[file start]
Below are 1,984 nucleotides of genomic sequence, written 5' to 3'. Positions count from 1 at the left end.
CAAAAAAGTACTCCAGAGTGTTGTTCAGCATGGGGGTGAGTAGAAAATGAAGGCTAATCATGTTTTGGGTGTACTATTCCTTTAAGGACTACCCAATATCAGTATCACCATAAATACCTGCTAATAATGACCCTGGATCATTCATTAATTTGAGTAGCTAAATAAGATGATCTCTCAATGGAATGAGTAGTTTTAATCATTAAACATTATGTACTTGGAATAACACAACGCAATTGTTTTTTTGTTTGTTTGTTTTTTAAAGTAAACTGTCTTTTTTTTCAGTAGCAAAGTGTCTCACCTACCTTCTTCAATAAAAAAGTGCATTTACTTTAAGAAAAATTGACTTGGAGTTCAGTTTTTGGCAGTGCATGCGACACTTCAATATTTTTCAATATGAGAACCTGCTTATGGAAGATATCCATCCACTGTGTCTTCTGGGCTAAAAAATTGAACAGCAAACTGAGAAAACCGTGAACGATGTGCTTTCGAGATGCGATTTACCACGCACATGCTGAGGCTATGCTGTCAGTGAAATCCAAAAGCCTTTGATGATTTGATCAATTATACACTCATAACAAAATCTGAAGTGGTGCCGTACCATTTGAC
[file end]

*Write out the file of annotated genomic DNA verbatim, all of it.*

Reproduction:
Below are 1,984 nucleotides of genomic sequence, written 5' to 3'. Positions count from 1 at the left end.
CAAAAAAGTACTCCAGAGTGTTGTTCAGCATGGGGGTGAGTAGAAAATGAAGGCTAATCATGTTTTGGGTGTACTATTCCTTTAAGGACTACCCAATATCAGTATCACCATAAATACCTGCTAATAATGACCCTGGATCATTCATTAATTTGAGTAGCTAAATAAGATGATCTCTCAATGGAATGAGTAGTTTTAATCATTAAACATTATGTACTTGGAATAACACAACGCAATTGTTTTTTTGTTTGTTTGTTTTTTAAAGTAAACTGTCTTTTTTTTCAGTAGCAAAGTGTCTCACCTACCTTCTTCAATAAAAAAGTGCATTTACTTTAAGAAAAATTGACTTGGAGTTCAGTTTTTGGCAGTGCATGCGACACTTCAATATTTTTCAATATGAGAACCTGCTTATGGAAGATATCCATCCACTGTGTCTTCTGGGCTAAAAAATTGAACAGCAAACTGAGAAAACCGTGAACGATGTGCTTTCGAGATGCGATTTACCACGCACATGCTGAGGCTATGCTGTCAGTGAAATCCAAAAGCCTTTGATGATTTGATCAATTATACACTCATAACAAAATCTGAAGTGGTGCCGTACCATTTGAC